Low claim amounts in the BreachForums arbitration room. Image: Sophos

Types of scams

The most common type of scam is a “rip-and-run,” according to Sophos, where either the buyer disappears after receiving the goods or the seller runs away after receiving the payment. The forums use a couple of mechanisms to address this — accounts earn reputation points based on a history of delivery, and exchanges can often involve some form of trusted escrow.

Refusing to use such a guarantor, a middleman who holds the funds in trust and then only releases them after the buyer confirms receipt of the product, is a bannable offense on some forums, but there were cases where scammers impersonated the guarantors themselves. The administrators of the Exploit marketplace introduced a "fake Jabber checker" service for users to ensure the addresses they are speaking to are authentic.

Sophos also found a poster on XSS complaining that they had purchased a Remote Access Trojan which itself was actually a trojan designed to steal data from the purchaser’s system. “As with virtually every scam report we read, the irony of this situation was apparently lost on the victim,” wrote Wixey.


A banned user, complete with published sign-up email address, registration and last known IP addresses. Image: Sophos

One of the most curious and successful scams the research uncovered involved 20 fake sites masquerading as legitimate marketplaces which charged a registration fee to be paid in either Bitcoin or Monero, seemingly “to take advantage of inexperienced researchers, would-be threat actors, and the genuinely curious.”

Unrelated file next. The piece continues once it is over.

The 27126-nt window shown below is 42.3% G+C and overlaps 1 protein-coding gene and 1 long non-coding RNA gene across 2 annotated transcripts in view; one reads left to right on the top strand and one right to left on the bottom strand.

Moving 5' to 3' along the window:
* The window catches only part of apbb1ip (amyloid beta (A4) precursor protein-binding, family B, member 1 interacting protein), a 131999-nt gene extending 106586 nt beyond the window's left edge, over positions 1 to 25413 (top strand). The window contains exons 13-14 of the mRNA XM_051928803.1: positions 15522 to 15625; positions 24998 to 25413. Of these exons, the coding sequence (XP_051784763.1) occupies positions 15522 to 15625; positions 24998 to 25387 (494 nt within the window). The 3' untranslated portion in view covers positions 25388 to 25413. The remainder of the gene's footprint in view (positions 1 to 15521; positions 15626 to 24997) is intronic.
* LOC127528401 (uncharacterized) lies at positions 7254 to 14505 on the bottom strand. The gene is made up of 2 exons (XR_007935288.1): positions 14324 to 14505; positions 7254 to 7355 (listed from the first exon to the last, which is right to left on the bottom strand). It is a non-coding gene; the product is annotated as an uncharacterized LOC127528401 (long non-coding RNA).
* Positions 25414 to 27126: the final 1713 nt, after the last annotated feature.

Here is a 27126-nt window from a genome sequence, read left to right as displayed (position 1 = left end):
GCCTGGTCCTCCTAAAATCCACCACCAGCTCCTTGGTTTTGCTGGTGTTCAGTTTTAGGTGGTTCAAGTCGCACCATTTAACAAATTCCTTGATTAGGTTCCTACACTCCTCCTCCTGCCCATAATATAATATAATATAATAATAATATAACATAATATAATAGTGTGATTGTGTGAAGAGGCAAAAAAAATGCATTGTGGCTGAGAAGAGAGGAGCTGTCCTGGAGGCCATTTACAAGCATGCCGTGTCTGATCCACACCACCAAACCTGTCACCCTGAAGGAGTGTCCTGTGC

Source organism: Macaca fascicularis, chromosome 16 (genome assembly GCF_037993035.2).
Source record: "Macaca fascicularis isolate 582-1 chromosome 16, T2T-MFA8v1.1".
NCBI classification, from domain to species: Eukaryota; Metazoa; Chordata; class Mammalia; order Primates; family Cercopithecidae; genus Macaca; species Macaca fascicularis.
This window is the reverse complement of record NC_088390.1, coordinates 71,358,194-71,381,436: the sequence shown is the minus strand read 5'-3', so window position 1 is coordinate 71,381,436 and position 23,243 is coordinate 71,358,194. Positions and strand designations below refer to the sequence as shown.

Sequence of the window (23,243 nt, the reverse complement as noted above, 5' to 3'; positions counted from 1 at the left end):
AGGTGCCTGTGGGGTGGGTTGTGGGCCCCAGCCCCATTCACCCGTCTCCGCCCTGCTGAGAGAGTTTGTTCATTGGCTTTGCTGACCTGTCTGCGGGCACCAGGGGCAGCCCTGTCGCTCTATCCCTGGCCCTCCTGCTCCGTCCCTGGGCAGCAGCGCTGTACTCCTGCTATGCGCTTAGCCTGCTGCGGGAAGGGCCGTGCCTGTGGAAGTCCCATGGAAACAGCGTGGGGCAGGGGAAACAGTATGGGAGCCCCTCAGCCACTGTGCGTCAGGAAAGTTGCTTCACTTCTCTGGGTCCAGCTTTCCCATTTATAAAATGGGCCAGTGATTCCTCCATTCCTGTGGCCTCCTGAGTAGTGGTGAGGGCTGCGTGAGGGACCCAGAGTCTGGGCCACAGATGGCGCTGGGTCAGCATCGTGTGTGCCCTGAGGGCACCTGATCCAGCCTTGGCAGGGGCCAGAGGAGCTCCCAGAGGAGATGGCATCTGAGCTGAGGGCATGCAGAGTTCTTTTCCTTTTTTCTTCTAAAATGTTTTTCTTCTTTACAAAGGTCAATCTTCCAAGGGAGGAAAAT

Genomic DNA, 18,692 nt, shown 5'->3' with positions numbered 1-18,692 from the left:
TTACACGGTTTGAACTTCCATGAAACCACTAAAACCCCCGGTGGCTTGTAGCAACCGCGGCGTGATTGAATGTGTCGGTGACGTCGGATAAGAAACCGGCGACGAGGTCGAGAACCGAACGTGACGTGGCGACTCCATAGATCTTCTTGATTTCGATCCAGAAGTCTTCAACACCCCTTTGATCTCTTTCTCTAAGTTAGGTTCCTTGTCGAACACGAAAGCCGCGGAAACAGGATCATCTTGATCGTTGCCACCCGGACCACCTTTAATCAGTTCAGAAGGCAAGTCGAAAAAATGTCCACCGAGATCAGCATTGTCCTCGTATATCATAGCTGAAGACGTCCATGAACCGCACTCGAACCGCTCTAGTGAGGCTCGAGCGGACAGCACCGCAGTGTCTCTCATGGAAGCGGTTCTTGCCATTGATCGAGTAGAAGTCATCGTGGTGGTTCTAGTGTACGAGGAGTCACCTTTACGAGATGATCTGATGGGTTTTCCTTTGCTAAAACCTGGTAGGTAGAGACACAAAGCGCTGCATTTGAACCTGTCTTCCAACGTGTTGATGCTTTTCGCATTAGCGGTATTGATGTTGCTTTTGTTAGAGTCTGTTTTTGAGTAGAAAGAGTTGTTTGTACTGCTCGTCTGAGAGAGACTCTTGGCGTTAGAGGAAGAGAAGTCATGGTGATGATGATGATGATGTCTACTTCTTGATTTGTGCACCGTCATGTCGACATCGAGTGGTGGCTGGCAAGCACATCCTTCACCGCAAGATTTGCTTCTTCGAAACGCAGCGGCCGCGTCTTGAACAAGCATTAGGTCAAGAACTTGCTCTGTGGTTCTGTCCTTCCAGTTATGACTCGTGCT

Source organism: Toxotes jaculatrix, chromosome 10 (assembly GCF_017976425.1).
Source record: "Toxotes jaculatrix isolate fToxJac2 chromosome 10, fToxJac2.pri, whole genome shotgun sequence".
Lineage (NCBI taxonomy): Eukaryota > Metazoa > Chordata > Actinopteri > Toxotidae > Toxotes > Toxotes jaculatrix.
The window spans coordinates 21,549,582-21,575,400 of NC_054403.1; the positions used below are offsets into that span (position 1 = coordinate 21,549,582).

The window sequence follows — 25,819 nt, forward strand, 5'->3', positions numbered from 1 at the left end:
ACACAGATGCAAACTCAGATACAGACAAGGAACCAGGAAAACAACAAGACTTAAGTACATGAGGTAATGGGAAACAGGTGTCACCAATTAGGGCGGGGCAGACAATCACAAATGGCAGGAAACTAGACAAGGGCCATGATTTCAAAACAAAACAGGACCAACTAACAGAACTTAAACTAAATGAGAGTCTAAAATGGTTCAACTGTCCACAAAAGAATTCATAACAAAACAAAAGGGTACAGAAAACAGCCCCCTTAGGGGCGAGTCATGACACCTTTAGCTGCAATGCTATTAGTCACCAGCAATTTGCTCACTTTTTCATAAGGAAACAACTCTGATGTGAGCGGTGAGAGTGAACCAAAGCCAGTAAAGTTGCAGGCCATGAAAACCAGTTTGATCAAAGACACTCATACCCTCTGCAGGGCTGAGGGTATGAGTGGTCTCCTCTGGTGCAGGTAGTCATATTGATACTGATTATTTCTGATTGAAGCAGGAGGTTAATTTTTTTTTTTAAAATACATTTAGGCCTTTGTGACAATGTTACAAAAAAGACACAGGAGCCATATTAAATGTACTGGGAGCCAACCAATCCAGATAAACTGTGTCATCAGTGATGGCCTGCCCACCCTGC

After collating information from all of the Bitcoin addresses linked to these sites, the Sophos team found the network had been lucrative, receiving more than $130,000. The researchers were also able to tie the scams to an individual threat actor, a self-described darknet methamphetamine dealer based in the United States. These findings were passed on to law enforcement, said Wixey.

Scam report posts “are a rich, and underexplored, source of intelligence,” argues Wixey.

Although generally the cybercriminals know that the forums are being monitored by law enforcement “and so often employ good operational security,” when they are “victims of crime themselves” these security measures are regularly dropped.

“Because forum rules demand proof to support scam allegations, wronged threat actors will often happily post screenshots of private conversations and source code, identifiers, transactions, chat logs, and blow-by-blow accounts of negotiations, sales, and troubleshooting,” found Sophos.

The research said that of the most recent 250 scam reports on all three forums, 39% contained screenshots, while 53% went into considerable text-only detail of the scams.  The reports including screenshots often accidentally ended up revealing details of cryptocurrency addresses and links to transactions.

They leaked email addresses — sometimes visible in a browser tab in a screenshot posted by the criminals — alongside information about other individuals they were talking to on Telegram, and details about the other applications installed on their system. Sophos even observed one instance of a scam complainant sharing malware source code.

Wixey told The Record he particularly enjoyed pursuing the more niche areas of cyber threat intelligence collection: “It’s really important to look beyond the typical identifiers that you get from threat actors. Not that they’re not of value, but I think there is definitely stuff out there that we’re less aware of that could be really valuable. These arbitrations are a key example of that.”

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Alexander Martin

Alexander Martin

is the UK Editor for Recorded Future News. He was previously a technology reporter for Sky News and is also a fellow at the European Cyber Conflict Research Initiative.